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I just had a very long discussion with a friend regarding a very long argument I had with my insurance company this week. Said friend (who worked at a cancer hospital for years) quipped, “I honestly think health insurance companies want their sickest patients to die because they’re no longer profitable.” Mind you, I am speaking from a position of relative privilege, so I will eventually be okay. Most people do not have that advantage because this is fucking America and we do not take good care of each other in this country. That’s kind of the point of Of Mice and Men. Capitalism is a system propagated by the mighty feeding off the weak. As is par for the course for Steinbeck, characters here are largely powerless due to the crippling forces of poverty and the worker exploitation. George’s biggest act of autonomy in the novel is shooting Lennie (who has the mental capacity of a child) in the back of the head. This spares Lennie from the painful death by lynching he would have received after he unintentionally killed Curley’s wife.

If a heartbreaking portrayal of the predatory nature of capitalism isn’t American, I don’t know what is!

  1. Slouching Towards Bethlehem by Joan Didion

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How could I not? Didion observes the 1960’s counterculture with one eyebrow severely raised, revealing the more shallow aspects of the Cultural Revolution. Perhaps her most scathing observation regards “how it is possible for people to be the unconscious instruments of the values they would strenuously reject on a conscious level.” My friend Matt aptly noted during our drunken ramblings that Didion, TS Eliot, and Hunter S. Thompson pair quite well together. Didion’s Slouching Towards Bethlehem is an American Waste Land. The wave Thompson spoke of kind of hit its peak. Instead of being a world consuming tsunami, it was just a moment in time. Didion shows us what happens when that wave recedes back into the ocean. Where do we go from here? What fragments should we shore against our ruins?

Also, you know how Didion describes John Wayne in “John Wayne, A Love Song”? How when he rode through your childhood, he forever shaped the direction of certain dreams? Exactly how I feel about Han Solo.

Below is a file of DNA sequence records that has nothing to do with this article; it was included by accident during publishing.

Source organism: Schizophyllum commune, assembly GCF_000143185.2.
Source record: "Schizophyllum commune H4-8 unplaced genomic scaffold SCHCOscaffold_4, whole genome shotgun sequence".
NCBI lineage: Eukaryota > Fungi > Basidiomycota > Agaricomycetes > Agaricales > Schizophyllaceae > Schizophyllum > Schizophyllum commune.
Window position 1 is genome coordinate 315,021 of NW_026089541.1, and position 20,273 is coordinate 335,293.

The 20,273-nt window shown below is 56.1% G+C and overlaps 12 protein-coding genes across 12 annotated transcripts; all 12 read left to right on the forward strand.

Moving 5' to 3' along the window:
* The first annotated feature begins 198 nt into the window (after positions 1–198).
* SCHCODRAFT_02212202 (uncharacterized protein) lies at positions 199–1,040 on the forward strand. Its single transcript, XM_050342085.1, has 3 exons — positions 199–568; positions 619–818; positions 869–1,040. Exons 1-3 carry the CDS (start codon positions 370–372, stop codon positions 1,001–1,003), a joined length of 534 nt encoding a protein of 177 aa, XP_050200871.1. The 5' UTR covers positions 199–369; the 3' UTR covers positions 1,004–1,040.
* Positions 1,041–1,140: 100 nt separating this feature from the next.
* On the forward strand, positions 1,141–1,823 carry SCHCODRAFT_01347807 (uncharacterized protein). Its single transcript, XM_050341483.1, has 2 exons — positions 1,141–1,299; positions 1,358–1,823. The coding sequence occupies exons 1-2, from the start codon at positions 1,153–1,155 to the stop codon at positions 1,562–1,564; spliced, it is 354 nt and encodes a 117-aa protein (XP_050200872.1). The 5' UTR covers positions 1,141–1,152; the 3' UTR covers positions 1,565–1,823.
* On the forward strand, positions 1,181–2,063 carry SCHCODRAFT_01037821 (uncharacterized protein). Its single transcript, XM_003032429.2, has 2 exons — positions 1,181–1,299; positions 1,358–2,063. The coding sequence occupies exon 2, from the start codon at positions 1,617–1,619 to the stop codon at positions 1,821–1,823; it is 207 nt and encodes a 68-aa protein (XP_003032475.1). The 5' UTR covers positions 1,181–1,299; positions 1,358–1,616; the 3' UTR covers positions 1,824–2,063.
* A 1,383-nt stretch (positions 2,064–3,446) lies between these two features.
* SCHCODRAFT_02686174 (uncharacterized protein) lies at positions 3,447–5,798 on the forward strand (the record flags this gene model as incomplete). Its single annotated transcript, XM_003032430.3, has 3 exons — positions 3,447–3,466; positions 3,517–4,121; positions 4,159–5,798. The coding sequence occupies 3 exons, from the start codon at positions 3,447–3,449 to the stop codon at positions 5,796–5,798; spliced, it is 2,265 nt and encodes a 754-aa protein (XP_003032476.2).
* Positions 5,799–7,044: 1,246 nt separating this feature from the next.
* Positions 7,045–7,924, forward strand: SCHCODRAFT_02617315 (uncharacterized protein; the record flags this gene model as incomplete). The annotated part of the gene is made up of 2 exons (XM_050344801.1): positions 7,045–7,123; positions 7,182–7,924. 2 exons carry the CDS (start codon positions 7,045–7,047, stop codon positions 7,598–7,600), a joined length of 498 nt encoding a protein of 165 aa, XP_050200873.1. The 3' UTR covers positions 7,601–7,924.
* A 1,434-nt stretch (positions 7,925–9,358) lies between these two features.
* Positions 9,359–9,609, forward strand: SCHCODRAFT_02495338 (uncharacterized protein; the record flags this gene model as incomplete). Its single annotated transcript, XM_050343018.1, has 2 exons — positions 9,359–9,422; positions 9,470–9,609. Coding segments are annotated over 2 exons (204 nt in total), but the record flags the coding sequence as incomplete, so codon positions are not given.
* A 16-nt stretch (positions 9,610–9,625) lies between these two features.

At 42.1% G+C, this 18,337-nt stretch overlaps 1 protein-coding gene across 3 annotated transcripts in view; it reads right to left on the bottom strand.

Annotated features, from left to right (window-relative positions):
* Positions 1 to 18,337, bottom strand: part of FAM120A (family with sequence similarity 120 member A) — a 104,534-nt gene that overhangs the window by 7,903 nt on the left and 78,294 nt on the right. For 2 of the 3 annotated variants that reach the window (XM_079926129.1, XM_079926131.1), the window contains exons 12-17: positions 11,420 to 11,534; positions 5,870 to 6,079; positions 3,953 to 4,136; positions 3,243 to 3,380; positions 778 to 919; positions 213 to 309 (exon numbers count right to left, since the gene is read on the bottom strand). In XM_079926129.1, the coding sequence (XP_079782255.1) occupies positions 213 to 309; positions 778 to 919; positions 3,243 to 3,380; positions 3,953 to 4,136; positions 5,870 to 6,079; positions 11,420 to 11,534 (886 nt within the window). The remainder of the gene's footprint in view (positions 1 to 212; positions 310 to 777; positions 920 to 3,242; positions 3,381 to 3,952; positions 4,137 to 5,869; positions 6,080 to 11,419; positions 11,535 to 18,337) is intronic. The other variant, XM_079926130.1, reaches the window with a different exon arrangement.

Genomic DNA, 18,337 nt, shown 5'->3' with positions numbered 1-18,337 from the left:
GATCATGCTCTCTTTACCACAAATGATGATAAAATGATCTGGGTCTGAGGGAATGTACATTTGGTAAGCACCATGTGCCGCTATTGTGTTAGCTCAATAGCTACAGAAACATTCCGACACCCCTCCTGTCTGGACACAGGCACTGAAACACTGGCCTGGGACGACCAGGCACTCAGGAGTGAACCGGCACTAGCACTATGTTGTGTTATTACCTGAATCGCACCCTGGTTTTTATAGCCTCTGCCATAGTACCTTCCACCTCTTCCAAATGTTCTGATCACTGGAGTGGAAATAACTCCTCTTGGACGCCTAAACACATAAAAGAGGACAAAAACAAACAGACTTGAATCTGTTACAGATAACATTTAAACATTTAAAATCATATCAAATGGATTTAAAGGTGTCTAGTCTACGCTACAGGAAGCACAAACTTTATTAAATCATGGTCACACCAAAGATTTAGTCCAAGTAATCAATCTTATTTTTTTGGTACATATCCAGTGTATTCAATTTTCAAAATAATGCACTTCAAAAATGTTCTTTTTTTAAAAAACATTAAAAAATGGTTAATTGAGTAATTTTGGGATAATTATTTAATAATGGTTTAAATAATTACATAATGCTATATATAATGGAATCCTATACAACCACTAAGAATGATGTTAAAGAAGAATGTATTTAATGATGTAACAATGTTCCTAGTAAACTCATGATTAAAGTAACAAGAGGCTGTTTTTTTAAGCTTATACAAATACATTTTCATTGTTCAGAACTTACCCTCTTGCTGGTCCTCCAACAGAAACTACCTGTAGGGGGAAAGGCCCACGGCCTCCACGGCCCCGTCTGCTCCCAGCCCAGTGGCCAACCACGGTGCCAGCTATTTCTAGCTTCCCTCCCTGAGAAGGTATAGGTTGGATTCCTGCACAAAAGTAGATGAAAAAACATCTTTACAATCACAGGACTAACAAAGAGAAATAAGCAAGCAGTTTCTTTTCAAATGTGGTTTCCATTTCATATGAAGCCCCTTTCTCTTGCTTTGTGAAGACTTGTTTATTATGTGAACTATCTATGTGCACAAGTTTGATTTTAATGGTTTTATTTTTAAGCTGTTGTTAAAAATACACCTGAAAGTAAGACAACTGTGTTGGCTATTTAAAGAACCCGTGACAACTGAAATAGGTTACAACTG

1. Sula by Toni Morrison

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We all know the saying! “If you make a list of American classics and don’t include Toni Morrison, there’s seriously something wrong with you and you should contact your doctor for evaluation to make sure you’re not dying because Toni Morrison is vital to American literature and that junior year professor who said Faulkner was the only American author who deserved to win the Nobel Prize was a sexist prick.”

First, Sula is a straight up awesome story. Budding screenwriters of the world! Sit down and read about 10 Toni Morrison novels! Your writing will improve 8,000%. The story explores the roots of racism by showcasing the lives of several African American women who are forced to absorb the burdens of the men in their lives. Morrison’s characters must find a way to abide by culturally acceptable rules of normalcy. The titular character defies all such normalcy, making her a scapegoat in the Bottom. With her trademark hint of the supernatural, Morrison pulls back the curtain of American society and reveals what it’s like to be “an artist with no art form.” Through the lens of African American women, Morrison explores Virginia Woolf’s notions of a woman needing a room of her own to create. Sula is someone who lacks the outlets necessary for creative expression, and her story is a lamentation of how many artists America lost by not granting them a room of their own.